In the real estate market, the value of your home depends on several other factors, other than the price you paid for it. For one, the price buyers are willing to pay for it at any particular time may depend on prevailing economic conditions, mortgage rates, the season of the year and a host of other things affect the value of your house.
- The price of other homes in the neighborhood is way lower than yours. Buyers usually know what the general sale price of houses in a location is, and when they notice yours is way over that, they get the impression that you are unreasonable and might not even bother to see the property. Real estate agents often go through a comprehensive process before advising clients on an appropriate price range so don't unduly pressure your agent into raising his estimate.
- You haven't had many showings or offers made since the listing. If you haven’t received any offers after about 3 or 4 months and no prospective buyers have come to view the property, there might be a couple of reasons responsible. Ask yourself if your agent is trying his best to promote your listing and if other houses in your neighborhood are moving. If both answers are yes, then it might be a likely fact that your home is overpriced.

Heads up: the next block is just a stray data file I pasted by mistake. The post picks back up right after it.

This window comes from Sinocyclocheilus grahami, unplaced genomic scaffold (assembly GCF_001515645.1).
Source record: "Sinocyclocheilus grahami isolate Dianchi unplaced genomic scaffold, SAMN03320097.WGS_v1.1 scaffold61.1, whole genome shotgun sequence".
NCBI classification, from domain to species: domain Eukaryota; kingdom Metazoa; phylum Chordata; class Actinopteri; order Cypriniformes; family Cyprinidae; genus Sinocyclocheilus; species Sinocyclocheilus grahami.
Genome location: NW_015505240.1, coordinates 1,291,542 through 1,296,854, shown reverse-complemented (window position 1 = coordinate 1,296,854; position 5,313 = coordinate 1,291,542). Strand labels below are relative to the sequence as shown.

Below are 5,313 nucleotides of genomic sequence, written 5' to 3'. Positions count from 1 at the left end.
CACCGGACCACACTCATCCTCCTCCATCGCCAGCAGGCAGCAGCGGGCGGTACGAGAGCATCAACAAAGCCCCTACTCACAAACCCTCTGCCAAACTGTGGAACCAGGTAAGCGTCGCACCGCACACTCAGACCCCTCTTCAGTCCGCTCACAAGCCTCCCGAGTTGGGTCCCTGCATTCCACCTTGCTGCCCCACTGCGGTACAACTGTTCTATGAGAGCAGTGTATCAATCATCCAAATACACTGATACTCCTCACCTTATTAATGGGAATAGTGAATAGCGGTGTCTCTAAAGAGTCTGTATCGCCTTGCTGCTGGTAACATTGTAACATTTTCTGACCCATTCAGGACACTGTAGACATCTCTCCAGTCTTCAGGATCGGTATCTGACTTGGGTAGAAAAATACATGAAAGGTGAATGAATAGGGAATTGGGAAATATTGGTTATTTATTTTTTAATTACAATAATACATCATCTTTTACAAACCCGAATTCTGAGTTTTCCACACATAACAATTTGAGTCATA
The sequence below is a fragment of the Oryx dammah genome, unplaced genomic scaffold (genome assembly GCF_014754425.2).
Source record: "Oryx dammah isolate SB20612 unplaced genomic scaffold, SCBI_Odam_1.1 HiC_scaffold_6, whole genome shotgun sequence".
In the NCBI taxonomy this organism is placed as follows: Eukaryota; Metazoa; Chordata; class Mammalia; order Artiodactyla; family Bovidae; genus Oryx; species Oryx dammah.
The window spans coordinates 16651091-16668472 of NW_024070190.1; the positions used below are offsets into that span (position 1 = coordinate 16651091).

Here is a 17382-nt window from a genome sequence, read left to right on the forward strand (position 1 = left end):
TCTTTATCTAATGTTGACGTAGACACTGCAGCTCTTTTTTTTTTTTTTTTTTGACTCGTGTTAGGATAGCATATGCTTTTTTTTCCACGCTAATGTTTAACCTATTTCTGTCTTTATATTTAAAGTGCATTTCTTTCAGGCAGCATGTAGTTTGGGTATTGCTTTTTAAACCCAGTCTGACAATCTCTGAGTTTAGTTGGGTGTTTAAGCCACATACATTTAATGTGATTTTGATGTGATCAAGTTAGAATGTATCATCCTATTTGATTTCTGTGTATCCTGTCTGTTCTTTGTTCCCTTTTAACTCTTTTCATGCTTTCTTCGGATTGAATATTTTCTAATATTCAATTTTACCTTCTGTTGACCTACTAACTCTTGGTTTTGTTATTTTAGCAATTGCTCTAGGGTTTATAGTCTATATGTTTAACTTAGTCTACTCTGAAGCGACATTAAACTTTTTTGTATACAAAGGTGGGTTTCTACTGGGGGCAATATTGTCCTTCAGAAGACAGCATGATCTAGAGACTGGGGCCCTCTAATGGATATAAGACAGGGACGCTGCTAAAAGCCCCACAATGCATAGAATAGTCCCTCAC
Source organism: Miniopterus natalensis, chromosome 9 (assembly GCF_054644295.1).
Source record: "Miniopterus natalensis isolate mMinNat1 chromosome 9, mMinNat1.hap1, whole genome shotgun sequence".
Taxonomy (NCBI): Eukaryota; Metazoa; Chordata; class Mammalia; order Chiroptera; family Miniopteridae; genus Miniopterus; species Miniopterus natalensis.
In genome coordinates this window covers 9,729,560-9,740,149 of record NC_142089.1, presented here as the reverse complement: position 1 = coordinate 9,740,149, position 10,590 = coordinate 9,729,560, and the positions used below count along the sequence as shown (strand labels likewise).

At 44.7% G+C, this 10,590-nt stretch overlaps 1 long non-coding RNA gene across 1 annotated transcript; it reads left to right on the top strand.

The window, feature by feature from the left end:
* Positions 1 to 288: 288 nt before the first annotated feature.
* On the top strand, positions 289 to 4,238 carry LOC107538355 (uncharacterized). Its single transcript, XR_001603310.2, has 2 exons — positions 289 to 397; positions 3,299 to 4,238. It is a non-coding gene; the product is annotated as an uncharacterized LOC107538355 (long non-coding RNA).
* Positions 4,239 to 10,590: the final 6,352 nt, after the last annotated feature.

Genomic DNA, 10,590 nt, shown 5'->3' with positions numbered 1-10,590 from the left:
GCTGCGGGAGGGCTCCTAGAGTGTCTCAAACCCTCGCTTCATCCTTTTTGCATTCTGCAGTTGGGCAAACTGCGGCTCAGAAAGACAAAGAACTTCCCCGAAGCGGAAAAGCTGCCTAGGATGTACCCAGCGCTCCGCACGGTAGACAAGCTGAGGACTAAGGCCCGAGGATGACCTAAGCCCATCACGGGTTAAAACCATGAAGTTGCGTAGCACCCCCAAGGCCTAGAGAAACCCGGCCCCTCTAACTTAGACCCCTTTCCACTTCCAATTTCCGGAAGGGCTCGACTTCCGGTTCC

- Other similar houses in the community are selling, and yours is not. There are different reasons why this may be so, are those houses newer, larger or have better features? And sometimes the reason theirs is selling, and yours is not is because it is overpriced.
- Expired listings. Real estate agents often state the listing period on the listing agreement, and if this period expires without being sold, you might want to review your price downwards as it might be an indicator that your house is priced too high. It doesn't mean there are no buyers; it just means the buyers who came were not willing to offer that much.
It's critical that you ask for feedback from your agent as to why your house did not sell. That gives you the opportunity to correct things that certain buyers didn't like.